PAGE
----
Mr John Starr March

Mr John Starr March was born in Middletown, Orange, New York in October of 1861.

He was the son of an English father, Thomas Alfred March (b. 1835), a saw maker, and, an American mother, Jane "Jennie" Harriet Mills (b. 1837). His father was born in London and came to the USA as an infant. He was marred to Jane Mills around 1860. John had one known sibling, his sister Sarah Isabell (b. 1864), known as Belle.

John appears on the 1865 through to 1880 US censuses living in his native Middletown, the latter record describing, like his father, as a saw maker. He was also a volunteer with the Middletown fire company .

He was married in 1883 to Nellie Eliza Harding (b. 1858), of Mount Hope, Orange, New York and the daughter of a carpenter. The couple settled in Orange County and had two daughters: Antoinette "Nettie" H (b. 1884) and Florence Belle (b. 1885). The family appeared on the 1900 census in Jervis village in Orange, by which time John was already working as a mail clerk, then on the railroads. They had moved to Newark, New Jersey around 1904 and appeared in that city on the 1910 census.

John became a widow when his wife died during surgery in June 1911. He continued to live with his younger daughter, Nettie, at 57 Emmet Street in Newark.

Contemporary reports recalled that in his eight-year marine career, the ships March worked on had been involved in eight separate emergencies. Among the vessels on which he served were Olympic and Kaiser Wilhelm der Grosse. His two adult daughters constantly pleaded with him to seek safer work elsewhere within the postal system, especially after the death of their mother. But by 1912, March had grown accustomed to the sea and was unwilling to give up his grand voyages for a less-glamorous postal position. He even assured his daughters that he would never drown at sea.

March was the eldest of the three American postal clerks on the Titanic and signed on giving his local address as 13 West Park Terrace in Southampton. During the sinking, the five clerks, helped by steward Alfred Theissinger and several other crewmen, struggled to bring some 200 sacks of mail up to a higher deck.

March died in the sinking and his body was later recovered by the MacKay-Bennett (#225).


CLOTHING ? Dark coat; vest; blue pants; striped shirt.

EFFECTS ? Gold watch and chain; fountain pen; diamond tie pin; gold ring, letter "M."

57 Emmet St., N.Y.

The body was forwarded to Newark, New Jersey on 3 May 1912 under the care of the undertaking firm Smith & Smith and was buried at Evergreen Cemetery, Hillside, New Jersey with his wife.

What became of March's two daughters is not clear. His elder daughter Nettie is believed to have later moved to Elizabeth, New Jersey where her married sister lived and seemingly remained unmarried. She was buried with her parents in Evergreen Cemetery.

His youngest daughter had been married to John Archibald Corwin (b. 1879), a Philadelphian tobacco clerk, and lived in Elizabeth, New Jersey where they had two children: John Archibald (b. 1906) and Ruth (b. 1908). Another child, Robert March, was born after the loss of his grandfather, in October 1912. Florence and her husband were still living in Elizabeth by the time of the 1940 census but what became of them thereafter is not known.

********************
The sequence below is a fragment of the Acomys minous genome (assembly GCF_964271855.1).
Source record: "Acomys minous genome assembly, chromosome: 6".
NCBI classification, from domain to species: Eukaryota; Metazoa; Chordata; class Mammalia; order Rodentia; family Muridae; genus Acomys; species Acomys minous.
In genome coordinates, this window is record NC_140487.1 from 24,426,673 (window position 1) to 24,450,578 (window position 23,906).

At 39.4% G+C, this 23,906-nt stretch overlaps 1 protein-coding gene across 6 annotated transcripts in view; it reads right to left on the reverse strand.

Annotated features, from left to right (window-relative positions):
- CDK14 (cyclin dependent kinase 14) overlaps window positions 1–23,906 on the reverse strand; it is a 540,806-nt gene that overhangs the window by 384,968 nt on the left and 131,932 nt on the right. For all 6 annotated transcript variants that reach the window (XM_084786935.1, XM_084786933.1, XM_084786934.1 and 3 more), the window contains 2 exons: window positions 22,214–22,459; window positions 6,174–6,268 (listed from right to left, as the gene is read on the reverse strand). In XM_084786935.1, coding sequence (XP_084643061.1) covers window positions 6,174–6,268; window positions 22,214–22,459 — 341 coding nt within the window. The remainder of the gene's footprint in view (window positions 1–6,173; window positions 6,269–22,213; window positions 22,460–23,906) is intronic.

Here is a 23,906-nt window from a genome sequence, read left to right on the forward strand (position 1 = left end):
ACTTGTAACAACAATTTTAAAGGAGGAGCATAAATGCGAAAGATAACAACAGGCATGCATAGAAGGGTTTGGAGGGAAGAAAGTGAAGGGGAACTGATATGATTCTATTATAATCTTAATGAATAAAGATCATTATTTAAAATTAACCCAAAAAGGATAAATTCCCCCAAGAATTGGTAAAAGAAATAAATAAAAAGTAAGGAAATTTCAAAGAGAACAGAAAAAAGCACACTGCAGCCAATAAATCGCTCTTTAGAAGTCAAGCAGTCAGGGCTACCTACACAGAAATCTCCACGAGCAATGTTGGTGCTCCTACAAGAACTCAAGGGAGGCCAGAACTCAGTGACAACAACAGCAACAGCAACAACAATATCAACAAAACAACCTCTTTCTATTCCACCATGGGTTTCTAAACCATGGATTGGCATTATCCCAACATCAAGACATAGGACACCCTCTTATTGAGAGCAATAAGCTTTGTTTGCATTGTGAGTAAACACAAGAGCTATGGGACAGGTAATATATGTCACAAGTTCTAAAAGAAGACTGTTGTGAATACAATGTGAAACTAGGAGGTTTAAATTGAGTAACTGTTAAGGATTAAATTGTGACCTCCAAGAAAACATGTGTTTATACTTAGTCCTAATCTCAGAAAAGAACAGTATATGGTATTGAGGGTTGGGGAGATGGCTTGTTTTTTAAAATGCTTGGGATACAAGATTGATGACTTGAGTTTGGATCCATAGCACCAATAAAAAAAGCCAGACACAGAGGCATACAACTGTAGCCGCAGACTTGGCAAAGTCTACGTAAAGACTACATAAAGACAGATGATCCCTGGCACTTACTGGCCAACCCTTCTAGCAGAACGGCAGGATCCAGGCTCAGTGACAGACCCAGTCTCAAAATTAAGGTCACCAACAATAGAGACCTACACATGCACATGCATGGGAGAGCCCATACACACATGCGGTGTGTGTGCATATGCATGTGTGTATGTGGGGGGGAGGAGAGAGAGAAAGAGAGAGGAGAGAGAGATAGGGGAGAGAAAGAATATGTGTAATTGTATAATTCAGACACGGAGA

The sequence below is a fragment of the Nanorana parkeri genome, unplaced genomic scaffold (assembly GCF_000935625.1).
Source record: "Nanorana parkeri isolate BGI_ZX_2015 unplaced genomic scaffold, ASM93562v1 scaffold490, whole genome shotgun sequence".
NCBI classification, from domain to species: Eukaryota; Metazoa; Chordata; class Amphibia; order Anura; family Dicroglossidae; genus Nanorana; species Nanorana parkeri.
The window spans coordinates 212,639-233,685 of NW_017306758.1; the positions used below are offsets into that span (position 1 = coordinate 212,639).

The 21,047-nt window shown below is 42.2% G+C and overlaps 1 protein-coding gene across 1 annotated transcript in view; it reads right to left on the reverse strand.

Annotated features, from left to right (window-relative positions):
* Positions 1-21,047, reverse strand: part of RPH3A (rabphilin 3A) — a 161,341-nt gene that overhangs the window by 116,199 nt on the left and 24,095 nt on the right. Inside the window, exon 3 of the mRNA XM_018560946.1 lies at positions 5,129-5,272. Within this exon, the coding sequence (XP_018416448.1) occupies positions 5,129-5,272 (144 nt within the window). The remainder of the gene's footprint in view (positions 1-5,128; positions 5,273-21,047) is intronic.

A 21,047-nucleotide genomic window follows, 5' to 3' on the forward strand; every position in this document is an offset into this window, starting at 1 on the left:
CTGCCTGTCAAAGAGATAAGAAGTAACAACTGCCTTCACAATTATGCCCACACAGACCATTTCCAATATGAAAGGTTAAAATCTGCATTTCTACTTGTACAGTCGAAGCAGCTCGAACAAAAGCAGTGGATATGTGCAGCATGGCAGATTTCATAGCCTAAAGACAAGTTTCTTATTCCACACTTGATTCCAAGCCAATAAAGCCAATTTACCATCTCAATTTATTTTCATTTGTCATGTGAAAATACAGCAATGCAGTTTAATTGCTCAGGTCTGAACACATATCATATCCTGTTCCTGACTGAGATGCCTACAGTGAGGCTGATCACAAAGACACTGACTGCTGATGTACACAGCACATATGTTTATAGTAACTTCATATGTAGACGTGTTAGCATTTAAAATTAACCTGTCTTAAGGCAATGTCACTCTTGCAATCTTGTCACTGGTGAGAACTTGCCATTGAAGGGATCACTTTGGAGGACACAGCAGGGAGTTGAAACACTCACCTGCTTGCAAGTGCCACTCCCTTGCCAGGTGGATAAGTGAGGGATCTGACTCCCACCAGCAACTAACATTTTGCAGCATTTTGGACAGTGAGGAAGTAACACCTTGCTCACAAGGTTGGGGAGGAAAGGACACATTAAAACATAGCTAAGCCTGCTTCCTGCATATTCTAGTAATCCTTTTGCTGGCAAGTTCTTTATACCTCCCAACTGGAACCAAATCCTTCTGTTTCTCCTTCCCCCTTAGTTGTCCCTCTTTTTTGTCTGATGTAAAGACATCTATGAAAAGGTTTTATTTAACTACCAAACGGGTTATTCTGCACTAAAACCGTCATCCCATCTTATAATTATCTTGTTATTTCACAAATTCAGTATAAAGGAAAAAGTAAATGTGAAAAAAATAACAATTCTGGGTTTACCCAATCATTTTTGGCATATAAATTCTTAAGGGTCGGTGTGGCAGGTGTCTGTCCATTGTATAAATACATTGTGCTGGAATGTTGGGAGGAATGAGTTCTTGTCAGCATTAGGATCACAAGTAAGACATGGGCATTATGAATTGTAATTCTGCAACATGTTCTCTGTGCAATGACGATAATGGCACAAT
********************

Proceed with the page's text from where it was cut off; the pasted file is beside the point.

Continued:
Mr March's descendants still own several of the effects that were recovered from his body, in particular, the gold ring with the letter "M." which assisted in his identification.


1. March had been a volunteer with the Middletown, New York, fire company and later a member of the Port Jervis (New York) Lodge of the Elks and Odd-Fellows.
2. The house was demolished a few years ago and is now a vacant lot in one of Newark's more deprived areas.


March Headstone
March Memorial Marker
John Starr March headstone, Evergreen Cemetery
Grave of John Starr March

Articles and Stories

The Southampton Times (1915) 
Hampshire Advertiser (1915) 
Elizabeth Daily Journal (1912) 
Newark Star (1912) 
Elizabeth Daily Journal (1912) 
Newark Star (1912) 
Newark Evening News (1912) 
Elizabeth Daily Journal (1912) 
Asbury Park Evening Press (1912) 
Newark Evening News (1912) 
New York Times (1912) 
Rutherford Republican (1912) 
Newark Evening News (1912) 
Newark Star (1912) 
Newark Star (1912) 
Brooklyn Daily Times (1912) 
Washington Times (1912) 
Newark Evening News (1912) 

Comment and discuss

  1. Michael March said:

    Middletown, NY not Middleton....

Reply Watch Thread


Gavin Bell, UK
Chris Dohany, USA
Michael A. Findlay, USA
Hermann Söldner, Germany

References and Sources

John Eaton & Charles Haas (1992) Titanic: Destination Disaster, Patrick Stevens Ltd. ISBN 1 85260 534 0
Marriages, births, deaths and injuries that have occurred on board during the voyage (PRO London, BT 100/259-260)
White Star Line (1912.) Record of Bodies and Effects (Passengers and Crew S.S. "Titanic") Recovered by Cable Steamer "MacKay Bennett" Including Bodies Buried at Sea and Bodies Delivered at Morgue in Halifax, N.S. Public Archives of Nova Scotia, Halifax, N.S., Manuscript Group 100, Vol. 229, No. 3d, Accession 1976-191, 76 pp., unpaged.
Brian Ticehurst (1996) Titanic's Memorials World wide: Where they are Located. ISBN 1 871733 05 7
Search archive British and Irish newspapers online

Link and cite this biography

Encyclopedia Titanica (2015) John Starr March (ref: #1987, last updated: 3rd July 2015, accessed 20th April 2021 00:03:26 AM)

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